Subject: Re: mechanised documentation and my business model solution
From: "Stephen J. Turnbull" <turnbull@sk.tsukuba.ac.jp>
Date: Sun, 26 Mar 2006 00:54:47 +0900

>>>>> "Rich" == Rich Morin <rdm@cfcl.com> writes:

    >> If you don't like the way a Wiki is organized, then reorganize
    >> it.

    Rich> Re-organizing an existing wiki that someone else has created
    Rich> is a quick way to make enemies.

Starting with your own wrists.  :-)

I think that existing wikis are fundamentally flawed as a
documentation vehicle, with the following three deficiencies being
prominent (but not necessarily in this order of importance):

1)  The wiki information itself is versioned per page, and can't be
    tagged for easy rollback across pages.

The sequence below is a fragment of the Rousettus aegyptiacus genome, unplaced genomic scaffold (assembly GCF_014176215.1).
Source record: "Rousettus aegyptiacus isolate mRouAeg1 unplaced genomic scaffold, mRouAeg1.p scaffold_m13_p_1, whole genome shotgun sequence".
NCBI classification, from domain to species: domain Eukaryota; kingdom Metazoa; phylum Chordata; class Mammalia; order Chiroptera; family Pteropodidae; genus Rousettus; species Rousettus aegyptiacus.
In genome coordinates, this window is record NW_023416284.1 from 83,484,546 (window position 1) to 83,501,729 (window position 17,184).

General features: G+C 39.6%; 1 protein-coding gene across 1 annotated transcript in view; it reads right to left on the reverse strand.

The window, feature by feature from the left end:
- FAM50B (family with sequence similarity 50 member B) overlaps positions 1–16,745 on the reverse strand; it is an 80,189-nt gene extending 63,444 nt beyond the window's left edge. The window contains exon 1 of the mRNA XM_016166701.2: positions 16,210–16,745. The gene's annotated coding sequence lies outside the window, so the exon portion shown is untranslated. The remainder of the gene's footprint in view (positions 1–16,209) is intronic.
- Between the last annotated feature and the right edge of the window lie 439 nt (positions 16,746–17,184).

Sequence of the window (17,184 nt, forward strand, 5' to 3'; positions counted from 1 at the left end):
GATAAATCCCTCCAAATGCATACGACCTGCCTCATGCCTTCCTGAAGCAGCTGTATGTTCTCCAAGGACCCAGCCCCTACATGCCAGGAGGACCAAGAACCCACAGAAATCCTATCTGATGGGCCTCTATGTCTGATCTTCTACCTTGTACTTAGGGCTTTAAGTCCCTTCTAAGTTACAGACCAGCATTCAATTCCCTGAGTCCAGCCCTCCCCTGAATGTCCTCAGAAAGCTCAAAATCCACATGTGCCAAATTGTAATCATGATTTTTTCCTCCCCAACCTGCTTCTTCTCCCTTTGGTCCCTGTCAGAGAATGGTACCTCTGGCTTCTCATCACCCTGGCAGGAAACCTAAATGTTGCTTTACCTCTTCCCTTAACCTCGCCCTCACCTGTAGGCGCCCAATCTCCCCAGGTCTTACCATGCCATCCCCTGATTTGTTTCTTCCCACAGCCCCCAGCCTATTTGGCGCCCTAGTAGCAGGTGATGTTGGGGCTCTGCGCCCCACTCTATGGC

2)  Wikis don't support branching and conditional generation of
    documents (so that you can have a documentation "view" for the
    "bleeding edge", one for the "stable line", and WIBNI you could
    *diff* those two?)

3)  Wikis are too free-format.  A team can write good documentation,
    but even more so than good code there must be a strong hand
    enforcing editorial style and conventions.

I've seen wikis used successfully for tutorial and howto material for
smallish projects, and I've seen them used successfully as the main
form of documentation where there is an active wiki wrangler/editor
picking lint out of the wiki on a daily basis.  But with larger
projects, even the howto pages tend to get duplicative, and it's hard
to detect gaps.


-- 
Graduate School of Systems and Information Engineering   University of Tsukuba
http://turnbull.sk.tsukuba.ac.jp/        Tennodai 1-1-1 Tsukuba 305-8573 JAPAN
        Economics of Information Communication and Computation Systems
          Experimental Economics, Microeconomic Theory, Game Theory